One doesn’t so much walk, as lower oneself into a Kai Althoff exhibition – as you might submerge your body into an unknown and not altogether friendly sea. The German artist, who lives in New York, likes to create rich, strange and precisely honed environments in which to display his work. To step inside one is to be transported to a world in which only his rules apply and it is as dreamlike as it is disarming.
For his new exhibition at Whitechapel Gallery in London’s East End (the gallery’s first new show since reopening in the summer), Althoff has paired paintings and drawings he has made over the past 50 years with works by the Edwardian ceramicist Bernard Leach, considered the progenitor of British studio pottery, and a figure for whom the 54-year-old Althoff says he nurtures a “deeply rooted love”.
The opportunity to reflect on possible harmonies or a like-mindedness between the two artists is an intentionally provocative one. Though Althoff has previously suggested that his pictures are vessels of a sort, the link between the men is better understood in terms of their joint interest in folklore and decoration, though, to be honest, it is hard to see even that in the Whitechapel presentation, because Leach is kept wholly out of sight until you reach the final, chancel-like room.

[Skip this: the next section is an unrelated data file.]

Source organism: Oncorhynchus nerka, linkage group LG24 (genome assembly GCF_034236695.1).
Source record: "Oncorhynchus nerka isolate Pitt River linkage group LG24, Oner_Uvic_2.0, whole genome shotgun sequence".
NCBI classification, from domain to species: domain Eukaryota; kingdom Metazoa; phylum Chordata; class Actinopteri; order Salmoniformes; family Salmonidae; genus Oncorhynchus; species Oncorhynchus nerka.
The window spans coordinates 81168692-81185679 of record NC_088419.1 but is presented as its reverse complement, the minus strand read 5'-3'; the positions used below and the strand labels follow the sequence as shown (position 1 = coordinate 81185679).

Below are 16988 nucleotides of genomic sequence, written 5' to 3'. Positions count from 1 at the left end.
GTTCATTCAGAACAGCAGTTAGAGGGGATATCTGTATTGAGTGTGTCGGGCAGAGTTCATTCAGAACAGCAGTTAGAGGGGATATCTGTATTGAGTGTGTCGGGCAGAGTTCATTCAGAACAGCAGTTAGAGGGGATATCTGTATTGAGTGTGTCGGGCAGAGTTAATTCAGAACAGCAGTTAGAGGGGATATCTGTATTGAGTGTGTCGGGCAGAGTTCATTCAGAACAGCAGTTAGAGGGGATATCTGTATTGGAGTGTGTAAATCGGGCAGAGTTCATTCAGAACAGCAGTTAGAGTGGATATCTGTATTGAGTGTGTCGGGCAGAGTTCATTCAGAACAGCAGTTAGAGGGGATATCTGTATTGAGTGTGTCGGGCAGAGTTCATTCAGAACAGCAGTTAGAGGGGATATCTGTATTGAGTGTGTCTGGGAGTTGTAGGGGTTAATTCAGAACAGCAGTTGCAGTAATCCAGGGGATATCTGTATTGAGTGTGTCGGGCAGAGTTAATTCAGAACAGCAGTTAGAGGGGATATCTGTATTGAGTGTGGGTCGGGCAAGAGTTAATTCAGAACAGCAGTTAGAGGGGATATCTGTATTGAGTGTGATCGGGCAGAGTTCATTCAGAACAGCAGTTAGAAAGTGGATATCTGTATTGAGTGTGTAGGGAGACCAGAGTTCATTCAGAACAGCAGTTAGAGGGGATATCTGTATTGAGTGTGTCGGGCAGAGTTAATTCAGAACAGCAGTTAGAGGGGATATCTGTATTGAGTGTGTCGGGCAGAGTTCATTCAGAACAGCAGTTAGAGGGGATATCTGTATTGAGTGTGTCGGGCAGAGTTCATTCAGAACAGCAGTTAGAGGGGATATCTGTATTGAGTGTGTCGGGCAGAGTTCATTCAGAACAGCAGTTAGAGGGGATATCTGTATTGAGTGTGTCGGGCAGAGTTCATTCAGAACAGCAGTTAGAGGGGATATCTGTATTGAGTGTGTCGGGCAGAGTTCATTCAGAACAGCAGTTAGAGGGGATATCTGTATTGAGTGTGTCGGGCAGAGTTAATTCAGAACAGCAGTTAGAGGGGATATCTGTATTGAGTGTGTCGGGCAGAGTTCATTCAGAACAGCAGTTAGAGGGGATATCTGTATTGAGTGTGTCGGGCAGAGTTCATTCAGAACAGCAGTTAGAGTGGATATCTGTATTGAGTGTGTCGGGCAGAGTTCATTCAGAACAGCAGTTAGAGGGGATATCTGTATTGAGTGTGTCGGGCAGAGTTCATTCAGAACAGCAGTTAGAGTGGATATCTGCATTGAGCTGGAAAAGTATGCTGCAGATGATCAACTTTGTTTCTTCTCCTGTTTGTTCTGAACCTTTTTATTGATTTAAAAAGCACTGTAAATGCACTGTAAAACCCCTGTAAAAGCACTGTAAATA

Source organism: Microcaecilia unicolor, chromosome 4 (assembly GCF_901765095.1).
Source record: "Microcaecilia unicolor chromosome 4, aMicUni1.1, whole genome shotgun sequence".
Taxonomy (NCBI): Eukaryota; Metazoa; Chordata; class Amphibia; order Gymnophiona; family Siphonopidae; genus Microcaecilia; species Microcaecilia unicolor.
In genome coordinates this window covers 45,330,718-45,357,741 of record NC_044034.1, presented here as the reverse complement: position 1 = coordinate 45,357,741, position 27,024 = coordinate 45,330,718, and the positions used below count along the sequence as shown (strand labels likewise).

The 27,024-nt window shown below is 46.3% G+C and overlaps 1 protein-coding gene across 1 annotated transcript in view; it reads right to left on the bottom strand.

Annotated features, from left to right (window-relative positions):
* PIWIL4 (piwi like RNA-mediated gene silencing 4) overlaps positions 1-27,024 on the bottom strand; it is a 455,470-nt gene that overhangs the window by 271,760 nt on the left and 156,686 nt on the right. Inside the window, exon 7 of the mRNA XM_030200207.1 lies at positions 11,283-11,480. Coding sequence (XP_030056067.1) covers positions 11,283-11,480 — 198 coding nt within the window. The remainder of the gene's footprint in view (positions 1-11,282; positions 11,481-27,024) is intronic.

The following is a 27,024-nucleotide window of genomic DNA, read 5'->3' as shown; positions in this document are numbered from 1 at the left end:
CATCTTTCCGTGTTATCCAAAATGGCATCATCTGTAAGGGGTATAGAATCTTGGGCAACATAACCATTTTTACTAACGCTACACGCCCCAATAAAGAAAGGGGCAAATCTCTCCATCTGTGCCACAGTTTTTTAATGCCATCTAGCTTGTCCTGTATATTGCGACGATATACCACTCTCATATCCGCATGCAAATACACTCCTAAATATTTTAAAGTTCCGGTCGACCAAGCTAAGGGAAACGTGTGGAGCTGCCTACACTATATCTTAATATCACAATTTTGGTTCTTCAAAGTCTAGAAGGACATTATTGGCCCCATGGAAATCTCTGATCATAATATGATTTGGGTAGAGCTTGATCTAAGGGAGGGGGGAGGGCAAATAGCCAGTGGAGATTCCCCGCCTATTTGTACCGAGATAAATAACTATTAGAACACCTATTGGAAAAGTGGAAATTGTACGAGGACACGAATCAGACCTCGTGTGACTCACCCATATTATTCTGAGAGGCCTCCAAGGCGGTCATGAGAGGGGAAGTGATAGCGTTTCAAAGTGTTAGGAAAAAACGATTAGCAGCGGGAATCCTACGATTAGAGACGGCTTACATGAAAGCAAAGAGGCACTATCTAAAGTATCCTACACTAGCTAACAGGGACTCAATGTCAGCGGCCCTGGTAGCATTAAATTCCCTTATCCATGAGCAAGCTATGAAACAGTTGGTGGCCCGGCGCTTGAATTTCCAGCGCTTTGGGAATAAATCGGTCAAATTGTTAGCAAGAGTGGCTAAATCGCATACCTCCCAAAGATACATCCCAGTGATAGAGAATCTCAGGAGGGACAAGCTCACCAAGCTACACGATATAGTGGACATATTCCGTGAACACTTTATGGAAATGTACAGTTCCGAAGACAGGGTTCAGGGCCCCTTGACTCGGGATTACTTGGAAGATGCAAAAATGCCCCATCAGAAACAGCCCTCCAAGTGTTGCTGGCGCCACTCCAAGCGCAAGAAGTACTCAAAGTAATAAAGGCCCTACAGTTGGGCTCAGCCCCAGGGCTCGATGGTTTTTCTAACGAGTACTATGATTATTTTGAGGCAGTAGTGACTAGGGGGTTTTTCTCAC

We begin with max-Althoff, in a large gallery containing an “intuitively arranged” selection of his paintings and drawings. Dominitating it all is a vast membrane of transparent plastic sheeting, suspended just above head height, which feels – I imagine – like being trapped underwater in a frozen lake. It is beautiful though. Look up, and you’ll see the scratched and muddy surface is covered with leaves, winged sycamore fruit and other woodsy detritus acquired during the sheeting’s months-long gestation in Broxbourne Woods, Hertfordshire. (The drowning scene in the film Don’t Look Now was filmed there, which only adds to the generally threatening air.)
Althoff’s work resists description, not least because he works in a dizzying array of styles and mediums. The pictures rustle with folklore, religion (particularly Catholicism), fairy tales (of the darker variety), death, invalidism, bogeymen, pigs, birds, lost children, jackbooted thugs, but also tower blocks and corduroy trousers and Tudorbethan houses. It’s life, but life filtered through memory, or dreams: dangerous-seeming and tasty and exuberant all at the same time.
At first, I found the lack of titles or dates for any of the pictures incredibly frustrating. Althoff is famously disdainful of interpretations of his work, and purposefuly curbs, where he can, anything that might prompt you to try. But once you simply submit to the whole, understanding it as a triumph of misdirection that will forever be wriggling away from you, forever just out of reach, its colour and pattern and exquisite draughtsmanship offer something else entirely: a chance to lose yourself in another world entirely, and a glorious one at that.